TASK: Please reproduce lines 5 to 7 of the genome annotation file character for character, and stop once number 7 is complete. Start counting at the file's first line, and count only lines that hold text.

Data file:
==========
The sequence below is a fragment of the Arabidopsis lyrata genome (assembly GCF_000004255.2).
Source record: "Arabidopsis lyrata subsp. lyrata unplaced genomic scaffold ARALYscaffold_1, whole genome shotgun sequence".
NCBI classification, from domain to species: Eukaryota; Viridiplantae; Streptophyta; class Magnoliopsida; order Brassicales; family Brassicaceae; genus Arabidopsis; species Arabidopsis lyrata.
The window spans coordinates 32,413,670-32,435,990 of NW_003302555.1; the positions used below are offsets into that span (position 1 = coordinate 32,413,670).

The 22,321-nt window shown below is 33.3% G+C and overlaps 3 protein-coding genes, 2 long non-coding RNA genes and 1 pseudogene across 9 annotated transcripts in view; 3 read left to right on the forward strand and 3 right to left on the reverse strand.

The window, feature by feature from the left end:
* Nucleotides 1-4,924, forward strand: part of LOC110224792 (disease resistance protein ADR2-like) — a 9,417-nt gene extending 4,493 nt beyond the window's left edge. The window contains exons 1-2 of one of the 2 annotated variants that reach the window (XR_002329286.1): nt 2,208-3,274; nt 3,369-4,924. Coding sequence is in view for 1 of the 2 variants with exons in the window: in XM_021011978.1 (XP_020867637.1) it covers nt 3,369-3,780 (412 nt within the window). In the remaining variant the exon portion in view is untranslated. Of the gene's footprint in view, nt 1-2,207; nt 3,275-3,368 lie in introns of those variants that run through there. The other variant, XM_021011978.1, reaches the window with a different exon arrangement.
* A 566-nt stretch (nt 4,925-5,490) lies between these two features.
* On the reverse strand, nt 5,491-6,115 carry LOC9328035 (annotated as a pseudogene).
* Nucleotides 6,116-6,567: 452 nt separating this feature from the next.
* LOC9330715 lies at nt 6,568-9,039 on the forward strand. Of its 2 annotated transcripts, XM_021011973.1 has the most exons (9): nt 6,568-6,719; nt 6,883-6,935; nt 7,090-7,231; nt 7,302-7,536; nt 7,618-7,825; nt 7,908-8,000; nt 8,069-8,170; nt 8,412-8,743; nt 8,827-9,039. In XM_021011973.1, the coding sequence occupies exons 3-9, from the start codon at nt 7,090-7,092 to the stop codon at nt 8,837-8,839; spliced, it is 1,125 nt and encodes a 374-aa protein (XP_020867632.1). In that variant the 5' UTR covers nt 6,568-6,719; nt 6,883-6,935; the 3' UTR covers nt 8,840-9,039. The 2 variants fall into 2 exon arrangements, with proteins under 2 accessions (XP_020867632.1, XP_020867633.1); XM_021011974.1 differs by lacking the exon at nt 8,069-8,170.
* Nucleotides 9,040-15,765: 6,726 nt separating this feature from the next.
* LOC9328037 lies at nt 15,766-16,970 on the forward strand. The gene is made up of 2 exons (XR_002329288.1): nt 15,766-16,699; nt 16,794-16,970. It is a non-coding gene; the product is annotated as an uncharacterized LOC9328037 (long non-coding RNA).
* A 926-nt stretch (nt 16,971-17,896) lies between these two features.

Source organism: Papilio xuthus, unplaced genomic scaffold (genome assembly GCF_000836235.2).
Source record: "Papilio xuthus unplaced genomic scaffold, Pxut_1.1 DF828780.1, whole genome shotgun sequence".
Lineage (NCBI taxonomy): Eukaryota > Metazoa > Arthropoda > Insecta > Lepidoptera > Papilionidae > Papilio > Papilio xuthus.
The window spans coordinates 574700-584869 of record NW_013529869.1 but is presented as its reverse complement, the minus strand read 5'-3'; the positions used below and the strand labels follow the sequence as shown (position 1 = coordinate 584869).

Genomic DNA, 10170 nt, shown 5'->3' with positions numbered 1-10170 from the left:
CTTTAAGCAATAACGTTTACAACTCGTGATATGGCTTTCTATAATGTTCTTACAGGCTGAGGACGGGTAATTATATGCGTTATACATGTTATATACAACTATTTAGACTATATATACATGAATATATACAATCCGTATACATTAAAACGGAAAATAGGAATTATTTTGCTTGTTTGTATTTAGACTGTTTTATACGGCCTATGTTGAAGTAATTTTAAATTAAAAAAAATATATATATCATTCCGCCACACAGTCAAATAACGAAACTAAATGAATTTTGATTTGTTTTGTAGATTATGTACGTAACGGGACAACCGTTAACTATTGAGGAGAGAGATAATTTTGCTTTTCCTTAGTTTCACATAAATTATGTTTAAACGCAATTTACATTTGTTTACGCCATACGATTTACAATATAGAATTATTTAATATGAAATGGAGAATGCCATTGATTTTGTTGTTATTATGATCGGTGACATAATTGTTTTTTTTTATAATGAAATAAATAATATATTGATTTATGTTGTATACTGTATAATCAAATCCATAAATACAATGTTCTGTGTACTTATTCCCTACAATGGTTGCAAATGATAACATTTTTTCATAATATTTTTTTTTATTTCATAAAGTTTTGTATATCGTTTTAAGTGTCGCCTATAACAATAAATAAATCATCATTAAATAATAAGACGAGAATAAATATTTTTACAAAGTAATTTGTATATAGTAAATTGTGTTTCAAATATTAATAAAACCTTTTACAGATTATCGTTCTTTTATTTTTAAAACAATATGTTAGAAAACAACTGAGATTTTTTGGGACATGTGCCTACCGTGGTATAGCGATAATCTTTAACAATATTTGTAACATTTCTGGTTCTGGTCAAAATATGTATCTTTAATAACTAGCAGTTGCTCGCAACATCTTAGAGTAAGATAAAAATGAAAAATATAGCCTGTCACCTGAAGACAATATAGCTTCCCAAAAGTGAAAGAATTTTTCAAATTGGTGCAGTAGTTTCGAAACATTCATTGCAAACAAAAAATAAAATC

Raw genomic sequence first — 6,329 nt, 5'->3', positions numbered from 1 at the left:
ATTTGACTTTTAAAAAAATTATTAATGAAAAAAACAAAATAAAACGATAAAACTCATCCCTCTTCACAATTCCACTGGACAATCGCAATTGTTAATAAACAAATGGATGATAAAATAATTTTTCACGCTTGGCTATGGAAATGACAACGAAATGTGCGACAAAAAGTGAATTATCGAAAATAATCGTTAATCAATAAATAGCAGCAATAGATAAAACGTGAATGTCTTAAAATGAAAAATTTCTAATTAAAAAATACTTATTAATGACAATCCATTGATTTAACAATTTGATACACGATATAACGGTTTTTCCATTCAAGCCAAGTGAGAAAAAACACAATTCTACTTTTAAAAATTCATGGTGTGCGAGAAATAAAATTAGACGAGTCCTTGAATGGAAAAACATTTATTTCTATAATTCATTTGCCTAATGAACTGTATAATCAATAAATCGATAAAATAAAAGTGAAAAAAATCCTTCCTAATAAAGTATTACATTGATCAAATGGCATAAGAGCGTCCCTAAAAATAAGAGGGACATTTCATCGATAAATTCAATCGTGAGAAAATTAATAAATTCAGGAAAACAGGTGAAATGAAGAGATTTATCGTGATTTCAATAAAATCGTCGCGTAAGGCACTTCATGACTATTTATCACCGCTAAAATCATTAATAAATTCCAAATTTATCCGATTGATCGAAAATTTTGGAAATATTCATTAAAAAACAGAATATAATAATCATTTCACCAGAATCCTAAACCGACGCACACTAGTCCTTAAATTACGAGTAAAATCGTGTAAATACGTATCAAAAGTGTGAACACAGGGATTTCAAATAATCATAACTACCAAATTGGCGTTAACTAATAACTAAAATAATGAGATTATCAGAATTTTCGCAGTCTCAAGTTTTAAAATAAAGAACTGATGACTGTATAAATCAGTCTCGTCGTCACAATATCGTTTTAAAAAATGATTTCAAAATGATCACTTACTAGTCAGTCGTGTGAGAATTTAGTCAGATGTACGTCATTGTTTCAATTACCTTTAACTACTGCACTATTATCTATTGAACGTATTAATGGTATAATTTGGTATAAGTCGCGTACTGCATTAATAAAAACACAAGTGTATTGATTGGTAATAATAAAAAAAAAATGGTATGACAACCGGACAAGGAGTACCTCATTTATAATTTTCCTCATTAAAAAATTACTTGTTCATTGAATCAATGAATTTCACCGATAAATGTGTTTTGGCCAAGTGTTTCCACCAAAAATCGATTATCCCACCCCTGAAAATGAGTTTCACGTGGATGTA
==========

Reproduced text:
The 22,321-nt window shown below is 33.3% G+C and overlaps 3 protein-coding genes, 2 long non-coding RNA genes and 1 pseudogene across 9 annotated transcripts in view; 3 read left to right on the forward strand and 3 right to left on the reverse strand.

The window, feature by feature from the left end:
* Nucleotides 1-4,924, forward strand: part of LOC110224792 (disease resistance protein ADR2-like) — a 9,417-nt gene extending 4,493 nt beyond the window's left edge. The window contains exons 1-2 of one of the 2 annotated variants that reach the window (XR_002329286.1): nt 2,208-3,274; nt 3,369-4,924. Coding sequence is in view for 1 of the 2 variants with exons in the window: in XM_021011978.1 (XP_020867637.1) it covers nt 3,369-3,780 (412 nt within the window). In the remaining variant the exon portion in view is untranslated. Of the gene's footprint in view, nt 1-2,207; nt 3,275-3,368 lie in introns of those variants that run through there. The other variant, XM_021011978.1, reaches the window with a different exon arrangement.